Do you remember the Worcester Tornado of 1953?

by susan on May 26, 2011

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Above: Devastation in Southborough after a tornado in 1953 (photo from the National Weather Service)

The tornado in Joplin, Missouri has drawn comparisons to the one that ripped through our area in 1953 killing 90 people, including three right here in Southborough. I know many of you are familiar with this chapter in Southborough’s history, but I suspect some of you are not.

The powerful tornado first touched down in rural Petersham on June 7, 1953 at approximately 4:25 pm. It moved eastward at an estimated 35 mph, growing to 1-mile wide as it hit the city of Worcester. The tornado killed 60 people in Worcester alone and destroyed much of Assumption College. From there it moved through Shrewsbury and Westborough.

The tornado’s final stop was Southborough. This excerpt from Richard Noble’s Fences of Stone: A History of Southborough, Massachusetts tells the tale.

Winds reaching speeds of up to four hundred miles an hour tore along just south of Route 9, as the tornado hit Parkerville, Middle, Mount Vickery, Woodland, Cordaville, and Breakneck Hill roads in Southborough. The twister then moved east, through Fayville. At the Post Office there, in the ground floor of his home, Postmaster James J. Trioli heard a terrible noise – “like a whole bunch of trains” – and thought it was a hurricane. He sent his family down to the cellar, but as he started down the basement stairs, the tornado struck the house, and the building began to tear apart. His wife started up to help him, but the staircase collapsed and she was killed. Then the house fell in.

Postmaster Trioli was rescued from his home, but later died of his injuries. Another Fayville man died in his home. Much of Davco Farm on Breakneck Hill Road was destroyed.

“We were in the front part of the house when the tornado came in from the back (from the west),” Southborough resident Alice Phillipo told the Metrowest Daily News back in 2009. “When the thing came through, we could see some of the pieces of wood from people’s houses flying through the yard. We found pieces from somebody’s doghouse, and a chicken coop landed in our backyard.”

Any of you out there remember the Worcester Tornado of 1953? Or maybe you’ve heard the stories from those who lived through it? Share your memories in the comments.

{ 13 comments }

1 Jerry C May 26, 2011 at 1:13 PM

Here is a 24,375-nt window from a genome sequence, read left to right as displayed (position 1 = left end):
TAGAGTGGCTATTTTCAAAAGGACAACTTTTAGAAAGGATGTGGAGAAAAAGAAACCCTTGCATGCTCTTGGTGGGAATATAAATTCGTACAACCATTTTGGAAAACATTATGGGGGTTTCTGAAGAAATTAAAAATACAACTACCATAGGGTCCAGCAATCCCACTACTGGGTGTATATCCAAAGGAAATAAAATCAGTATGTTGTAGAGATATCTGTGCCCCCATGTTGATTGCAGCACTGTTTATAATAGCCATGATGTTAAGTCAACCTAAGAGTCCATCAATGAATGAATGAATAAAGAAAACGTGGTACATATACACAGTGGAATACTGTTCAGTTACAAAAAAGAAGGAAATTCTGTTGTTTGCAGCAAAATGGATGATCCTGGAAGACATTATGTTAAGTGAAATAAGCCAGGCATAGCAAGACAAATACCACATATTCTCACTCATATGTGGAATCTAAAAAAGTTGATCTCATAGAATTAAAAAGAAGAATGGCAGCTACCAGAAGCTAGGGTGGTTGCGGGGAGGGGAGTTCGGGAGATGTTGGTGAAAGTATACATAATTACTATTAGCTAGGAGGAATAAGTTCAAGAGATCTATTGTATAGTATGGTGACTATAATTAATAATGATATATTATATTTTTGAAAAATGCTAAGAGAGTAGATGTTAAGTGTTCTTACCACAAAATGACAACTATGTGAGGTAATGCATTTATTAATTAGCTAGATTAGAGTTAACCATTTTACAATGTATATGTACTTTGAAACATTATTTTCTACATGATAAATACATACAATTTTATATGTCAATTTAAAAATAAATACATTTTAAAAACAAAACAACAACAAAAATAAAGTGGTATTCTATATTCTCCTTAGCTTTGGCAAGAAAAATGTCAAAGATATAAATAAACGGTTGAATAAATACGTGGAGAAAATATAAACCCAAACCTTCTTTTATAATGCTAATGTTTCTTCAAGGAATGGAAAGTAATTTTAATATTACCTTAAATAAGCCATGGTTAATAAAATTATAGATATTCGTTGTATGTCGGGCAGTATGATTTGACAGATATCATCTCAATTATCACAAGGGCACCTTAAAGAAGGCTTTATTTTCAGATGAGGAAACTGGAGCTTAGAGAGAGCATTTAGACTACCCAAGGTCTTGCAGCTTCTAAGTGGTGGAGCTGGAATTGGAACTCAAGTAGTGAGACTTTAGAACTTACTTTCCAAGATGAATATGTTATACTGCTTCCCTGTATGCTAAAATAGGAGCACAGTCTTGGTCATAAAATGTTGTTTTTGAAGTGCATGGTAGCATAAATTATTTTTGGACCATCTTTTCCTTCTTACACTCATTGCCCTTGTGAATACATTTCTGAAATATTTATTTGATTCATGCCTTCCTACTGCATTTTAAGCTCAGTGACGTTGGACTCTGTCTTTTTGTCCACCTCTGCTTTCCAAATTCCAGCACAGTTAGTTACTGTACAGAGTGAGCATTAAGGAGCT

My mother told me the story about her experience in Worcester. I wasn’t born yet, but my family lived on Highland St. She said there were no weather warnings, but the sky turned black as coal. She said she heard a large crash as the big Maple tree in the front yard tumbled down. Then there was the sound of a freight train…. and then silence. At this point the phone rang. It was memorial hospital calling my father in (who was a doctor). All doctors were to report to the hospitals immediately.

2 Ron Mattioli May 26, 2011 at 1:30 PM

I don’t remember the tornado but I was in it along with my brother Rick, our mother Rita (Noborini) Mattioli, cousins Bob and Dennis Bezokas, Aunt Mary (Noborini) Bezokas and our grandfather Louis Noborini. I was an infant at that time and we were in the house next door to the Fayville Post Office. This house at 75 Turnpike Road survived the tornado as did all of us in the house at that time but it is no longer there given that it was taken down by the Bourdon’s to be rebuilt elsewhere in town.

My mother did pull my cousin Dennis to safety as he had been playing outside when the high winds came. All of the relatives said she saved his life. Dennis passed away at 75 Turnpike Road on June 4, 2003 which was nearly 50 years to the day of the tornado.

Our great Aunt Florence Trioli, Aunt Irmgard Noborini and 1 year old cousin Robert Noborini, who were in the Fayville Post Office, died due to asphyxiation caused by a gas leak. Our Great Uncle Jimmy Trioli, Fayville Postmaster and for a short time the Police Chief (police and public service runs on both sides of the family), did survive. He passed away in 1960.

The surname Noborini is also spelled as Noberini.

Ron Mattioli

3 Shubu Mukherjee May 26, 2011 at 2:43 PM

One of the drivers from Tommy’s Taxi told me that apparently the tornado ended in the Sudbury reservoir around our house on Clemmons Street. Found that interesting …

4 Peter Aspesi May 26, 2011 at 4:04 PM

My father told me that he was at home at 70 Turnpike Rd when it hit, it came and went in an instant, he saw part of it from the porch, Fayville had a great deal of damage, thankfully in spite of the damage the loss of life was no where near what it could have been. You should try to interview people who remember it and do a story, coming up fast on 60 years

5 Loki May 26, 2011 at 8:44 PM